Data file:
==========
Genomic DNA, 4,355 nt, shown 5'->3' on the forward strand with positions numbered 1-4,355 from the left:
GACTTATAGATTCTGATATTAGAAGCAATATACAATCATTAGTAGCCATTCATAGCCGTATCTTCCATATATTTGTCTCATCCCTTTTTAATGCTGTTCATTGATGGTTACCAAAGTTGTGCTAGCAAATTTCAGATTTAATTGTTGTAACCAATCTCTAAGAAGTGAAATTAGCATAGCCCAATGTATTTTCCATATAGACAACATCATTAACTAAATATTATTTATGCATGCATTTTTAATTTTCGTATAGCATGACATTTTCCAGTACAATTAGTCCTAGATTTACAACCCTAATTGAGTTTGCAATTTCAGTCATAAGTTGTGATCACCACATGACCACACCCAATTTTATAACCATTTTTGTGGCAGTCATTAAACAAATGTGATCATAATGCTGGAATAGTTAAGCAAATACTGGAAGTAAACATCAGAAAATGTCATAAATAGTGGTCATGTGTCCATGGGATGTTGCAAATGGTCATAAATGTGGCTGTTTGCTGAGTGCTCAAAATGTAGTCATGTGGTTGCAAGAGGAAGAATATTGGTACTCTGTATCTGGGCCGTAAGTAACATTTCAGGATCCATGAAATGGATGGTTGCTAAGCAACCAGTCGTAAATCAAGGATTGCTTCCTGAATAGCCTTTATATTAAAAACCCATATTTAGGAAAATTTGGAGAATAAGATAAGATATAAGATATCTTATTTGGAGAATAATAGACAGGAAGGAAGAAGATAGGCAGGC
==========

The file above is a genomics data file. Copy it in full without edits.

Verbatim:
Genomic DNA, 4,355 nt, shown 5'->3' on the forward strand with positions numbered 1-4,355 from the left:
GACTTATAGATTCTGATATTAGAAGCAATATACAATCATTAGTAGCCATTCATAGCCGTATCTTCCATATATTTGTCTCATCCCTTTTTAATGCTGTTCATTGATGGTTACCAAAGTTGTGCTAGCAAATTTCAGATTTAATTGTTGTAACCAATCTCTAAGAAGTGAAATTAGCATAGCCCAATGTATTTTCCATATAGACAACATCATTAACTAAATATTATTTATGCATGCATTTTTAATTTTCGTATAGCATGACATTTTCCAGTACAATTAGTCCTAGATTTACAACCCTAATTGAGTTTGCAATTTCAGTCATAAGTTGTGATCACCACATGACCACACCCAATTTTATAACCATTTTTGTGGCAGTCATTAAACAAATGTGATCATAATGCTGGAATAGTTAAGCAAATACTGGAAGTAAACATCAGAAAATGTCATAAATAGTGGTCATGTGTCCATGGGATGTTGCAAATGGTCATAAATGTGGCTGTTTGCTGAGTGCTCAAAATGTAGTCATGTGGTTGCAAGAGGAAGAATATTGGTACTCTGTATCTGGGCCGTAAGTAACATTTCAGGATCCATGAAATGGATGGTTGCTAAGCAACCAGTCGTAAATCAAGGATTGCTTCCTGAATAGCCTTTATATTAAAAACCCATATTTAGGAAAATTTGGAGAATAAGATAAGATATAAGATATCTTATTTGGAGAATAATAGACAGGAAGGAAGAAGATAGGCAGGC